Then she wrapped her hands - little fingernails painted red - around the microphone and fought back tears as she continued: “And I just wanted to say I love him - so much.”

She collapsed in tears into her aunt’s arms.

“It’s OK, baby. It’s OK,” Janet Jackson said as she held Paris close. Prince joined in on the hug.

And all at once, Jackson wasn’t the larger-than-life King of Pop, or Wacko Jacko the tabloid freak. He was a doting father who had left three adoring young children behind.

He was “Daddy.”

Somber, spiritual celebration

Some 18,000 fans, family members and friends took part in a public memorial for Jackson in the Los Angeles sports arena where the singer had rehearsed the day before his death for a highly anticipated series of comeback concerts.

Mariah Carey, Stevie Wonder and Usher sang emotional farewells to Michael Jackson, who was hailed as “the greatest entertainer that ever lived.”

Jackson’s brothers, each wearing a single sequined glove in homage to his signature look, carried the singer’s golden casket into the downtown Staples Center.

Carey performed Jackson’s 1970 ballad “I’ll Be There,” Usher’s voice cracked as he sang “Gone Too Soon” and the King of Pop’s three children made a rare public appearance without veils used for years by Jackson to shield them from the media.

But it was Jackson himself who loomed larger than life, shown in old concert footage, music videos and news clips, singing, dancing his moonwalk and surrounded by adoring crowds.

“The more I think about Michael, and talk about Michael, the more I think that ‘King of Pop’ is not good enough,” said Motown Records founder Berry Gordy, who signed The Jackson 5 to a recording contract in 1968. “I think he is simply the greatest entertainer that ever lived.”

The two-hour memorial focused on Jackson’s musical achievements, overshadowed in the last 10 years by the darker side of the singer’s life, including his humiliating 2005 trial and acquittal on charges of child sex abuse.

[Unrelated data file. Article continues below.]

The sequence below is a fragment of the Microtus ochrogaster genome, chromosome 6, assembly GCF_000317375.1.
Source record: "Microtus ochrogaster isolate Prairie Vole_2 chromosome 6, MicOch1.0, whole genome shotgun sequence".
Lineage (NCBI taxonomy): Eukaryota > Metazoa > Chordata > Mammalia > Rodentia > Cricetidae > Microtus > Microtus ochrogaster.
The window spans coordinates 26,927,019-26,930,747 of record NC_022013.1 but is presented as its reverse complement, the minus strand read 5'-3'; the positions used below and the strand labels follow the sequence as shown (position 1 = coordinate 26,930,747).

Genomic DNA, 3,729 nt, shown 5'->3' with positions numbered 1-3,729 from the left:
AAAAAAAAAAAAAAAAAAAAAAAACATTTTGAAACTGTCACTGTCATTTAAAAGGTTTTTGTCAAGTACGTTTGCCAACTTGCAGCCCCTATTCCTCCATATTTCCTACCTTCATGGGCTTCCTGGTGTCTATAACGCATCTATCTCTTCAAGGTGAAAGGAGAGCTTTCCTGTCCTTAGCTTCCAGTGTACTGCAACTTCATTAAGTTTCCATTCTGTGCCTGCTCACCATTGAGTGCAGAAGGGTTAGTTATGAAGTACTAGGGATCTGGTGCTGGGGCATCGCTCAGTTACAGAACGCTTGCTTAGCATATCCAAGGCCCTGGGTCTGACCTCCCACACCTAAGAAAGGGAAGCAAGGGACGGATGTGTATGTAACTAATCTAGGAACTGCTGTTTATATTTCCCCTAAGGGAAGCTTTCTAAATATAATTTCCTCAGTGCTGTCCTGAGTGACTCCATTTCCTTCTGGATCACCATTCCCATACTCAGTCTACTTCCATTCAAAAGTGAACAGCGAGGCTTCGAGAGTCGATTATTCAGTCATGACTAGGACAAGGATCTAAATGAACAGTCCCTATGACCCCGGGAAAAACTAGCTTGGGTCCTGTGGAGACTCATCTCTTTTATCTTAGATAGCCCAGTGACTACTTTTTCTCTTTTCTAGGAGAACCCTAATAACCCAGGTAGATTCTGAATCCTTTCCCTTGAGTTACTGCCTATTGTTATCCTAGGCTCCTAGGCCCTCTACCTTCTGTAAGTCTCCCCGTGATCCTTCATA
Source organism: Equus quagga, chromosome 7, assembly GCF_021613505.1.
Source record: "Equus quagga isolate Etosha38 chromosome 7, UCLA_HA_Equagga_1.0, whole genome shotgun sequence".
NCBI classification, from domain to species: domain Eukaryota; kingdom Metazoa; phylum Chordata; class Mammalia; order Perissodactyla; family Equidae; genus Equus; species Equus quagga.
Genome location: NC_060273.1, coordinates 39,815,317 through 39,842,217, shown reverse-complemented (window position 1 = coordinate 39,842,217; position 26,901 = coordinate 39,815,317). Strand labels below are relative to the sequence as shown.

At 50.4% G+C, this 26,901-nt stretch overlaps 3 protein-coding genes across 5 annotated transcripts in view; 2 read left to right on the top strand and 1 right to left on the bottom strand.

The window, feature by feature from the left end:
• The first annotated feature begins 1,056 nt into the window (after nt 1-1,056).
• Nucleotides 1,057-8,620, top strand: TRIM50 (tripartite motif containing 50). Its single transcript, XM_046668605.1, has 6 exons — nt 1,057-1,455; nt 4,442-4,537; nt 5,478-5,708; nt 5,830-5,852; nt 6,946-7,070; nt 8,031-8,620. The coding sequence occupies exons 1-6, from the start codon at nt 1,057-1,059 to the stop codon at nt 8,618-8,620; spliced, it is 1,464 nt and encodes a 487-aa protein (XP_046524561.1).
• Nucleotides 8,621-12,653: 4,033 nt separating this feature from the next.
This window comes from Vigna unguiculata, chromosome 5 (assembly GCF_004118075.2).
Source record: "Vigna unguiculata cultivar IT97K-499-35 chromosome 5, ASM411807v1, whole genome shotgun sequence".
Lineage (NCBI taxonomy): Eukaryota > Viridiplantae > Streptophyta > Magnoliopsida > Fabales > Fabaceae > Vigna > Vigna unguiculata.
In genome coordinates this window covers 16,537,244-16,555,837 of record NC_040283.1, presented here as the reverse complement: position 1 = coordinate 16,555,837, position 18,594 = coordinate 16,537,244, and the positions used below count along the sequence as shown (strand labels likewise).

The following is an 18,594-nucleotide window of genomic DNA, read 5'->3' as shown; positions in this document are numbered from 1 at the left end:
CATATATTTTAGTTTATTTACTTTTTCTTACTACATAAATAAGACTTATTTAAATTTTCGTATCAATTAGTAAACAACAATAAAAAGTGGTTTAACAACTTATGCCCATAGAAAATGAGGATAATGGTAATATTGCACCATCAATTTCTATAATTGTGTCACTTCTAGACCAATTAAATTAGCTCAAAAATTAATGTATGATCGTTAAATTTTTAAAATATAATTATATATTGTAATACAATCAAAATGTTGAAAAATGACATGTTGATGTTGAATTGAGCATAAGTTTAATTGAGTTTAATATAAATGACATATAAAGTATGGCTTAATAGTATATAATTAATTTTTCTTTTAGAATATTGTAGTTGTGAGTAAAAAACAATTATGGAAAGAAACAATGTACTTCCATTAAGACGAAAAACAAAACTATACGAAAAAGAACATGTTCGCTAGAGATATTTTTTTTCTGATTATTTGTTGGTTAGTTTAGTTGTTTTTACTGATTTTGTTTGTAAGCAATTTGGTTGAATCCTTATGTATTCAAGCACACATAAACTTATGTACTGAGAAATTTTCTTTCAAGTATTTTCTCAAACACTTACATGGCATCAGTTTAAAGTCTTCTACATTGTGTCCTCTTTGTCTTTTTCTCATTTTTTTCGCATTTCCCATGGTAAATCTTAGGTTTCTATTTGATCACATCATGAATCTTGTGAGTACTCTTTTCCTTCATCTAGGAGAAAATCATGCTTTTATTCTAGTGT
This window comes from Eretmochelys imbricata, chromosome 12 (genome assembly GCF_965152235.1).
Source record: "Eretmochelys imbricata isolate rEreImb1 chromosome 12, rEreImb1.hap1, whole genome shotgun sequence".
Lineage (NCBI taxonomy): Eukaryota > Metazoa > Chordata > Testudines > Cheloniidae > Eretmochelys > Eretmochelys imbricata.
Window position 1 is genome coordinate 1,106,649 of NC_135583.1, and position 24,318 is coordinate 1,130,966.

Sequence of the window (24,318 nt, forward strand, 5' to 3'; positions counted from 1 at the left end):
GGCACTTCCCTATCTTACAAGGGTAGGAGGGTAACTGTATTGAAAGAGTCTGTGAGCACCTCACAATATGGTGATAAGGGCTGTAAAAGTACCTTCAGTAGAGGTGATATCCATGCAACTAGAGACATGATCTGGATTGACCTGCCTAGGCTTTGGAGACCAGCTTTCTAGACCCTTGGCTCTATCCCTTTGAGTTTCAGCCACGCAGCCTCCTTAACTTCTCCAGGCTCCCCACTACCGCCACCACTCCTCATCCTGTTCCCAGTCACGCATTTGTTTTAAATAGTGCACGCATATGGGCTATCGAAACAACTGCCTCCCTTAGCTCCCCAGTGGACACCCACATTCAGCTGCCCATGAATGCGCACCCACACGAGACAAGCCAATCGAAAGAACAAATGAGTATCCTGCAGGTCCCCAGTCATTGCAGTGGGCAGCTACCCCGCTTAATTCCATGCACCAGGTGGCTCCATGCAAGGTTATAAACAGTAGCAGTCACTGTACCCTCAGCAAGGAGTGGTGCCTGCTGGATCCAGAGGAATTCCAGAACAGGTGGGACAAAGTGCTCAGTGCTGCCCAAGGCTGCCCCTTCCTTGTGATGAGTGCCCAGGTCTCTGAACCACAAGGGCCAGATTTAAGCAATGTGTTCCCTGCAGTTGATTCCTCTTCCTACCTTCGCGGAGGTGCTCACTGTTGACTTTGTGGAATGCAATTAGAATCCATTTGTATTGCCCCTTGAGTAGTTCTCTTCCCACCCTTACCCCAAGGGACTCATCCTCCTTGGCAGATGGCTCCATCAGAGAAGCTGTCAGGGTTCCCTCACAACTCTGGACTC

Jackson’s sudden death from cardiac arrest in Los Angeles on June 25 at the age of 50 stunned fans across the world and sent sales of his biggest hits from albums such as “Thriller” and “Off the Wall” back to the top of music charts.

The memorial focused on Jackson’s 45-year musical career in which he was awarded 13 Grammys, his charity work for childrens’ groups and his role in opening the mainstream pop and celebrity world to African-Americans.

It was broadcast live on US national TV networks and Internet company Akamai, which handles 20 percent of the world’s Web traffic, said it was the most widely viewed event on the Web since the inauguration of Obama in January.

Gordy was among the few who referred obliquely to Jackson’s recent troubles. “Sure there was some sad times and maybe some questionable decisions on his part, but Michael Jackson accomplished everything he dreamed of,” said Gordy.

Close friends

The atmosphere inside the arena was churchlike, assisted by an enormous video image of a stained-glass window with red-gold clouds blowing past that was projected behind the stage.

The ceremony began with Smokey Robinson reading statements from Jackson’s close friend Diana Ross – “Michael was part of the fabric of my life” – and then Nelson Mandela – “Be strong.”

A silence of several minutes followed, punctuated only by a steady twinkle of camera flashes. The thousands of mourners spoke softly to those in neighboring seats or contemplated their private thoughts.

Celebrities made their way to their places in front of the stage: Kobe Bryant, Spike Lee, Wesley Snipes, Lou Ferrigno, Don King, the Kardashian sisters, Magic Johnson, Brooke Shields, Larry King. While Jackson was among the most famous faces in the world, today’s megastars were largely absent. Those present mostly reflected some connection to Jackson’s life or work.

Among those conspicuously elsewhere were Elizabeth Taylor, Ross and Debbie Rowe, Jackson’s ex-wife and the mother of Jackson’s two oldest children.

Jackson was on the eve of a comeback after his career collapsed in the 1990s. The exact cause of his death is still awaiting toxicology results amid reports of abuse of prescription drugs, including the powerful narcotic Diprivan.

Civil rights leader Al Sharpton, who has lashed out at media coverage of the bizarre aspects of Jackson’s life, had a message for the singer’s three children.

“Wasn’t nothing strange about your daddy. It was strange what your daddy had to deal with,” he said.

The children joined the family on stage for a mass chorus of Jackson’s inspirational hits “We Are the World” and “Heal the World.”

Jackson’s family and close friends held a brief private ceremony earlier Tuesday at a Los Angeles cemetery before the memorial and were reported afterwards to have gathered at the Beverly Wilshire Hotel.

But the destination of the singer’s body remained unknown with speculation that he could yet be laid to rest at his beloved ranch, Neverland, in central California.

Police had estimated more than 250,000 people would gather at the arena but the orderly crowds were much smaller than expected.

Police, security, escorts and sanitation for the memorial are expected to cost cash-strapped Los Angeles city council nearly $4 million and the city council Tuesday launched a website asking for fans to make donations toward the costs. – AP


Chief News Editor: Sol Jose Vanzi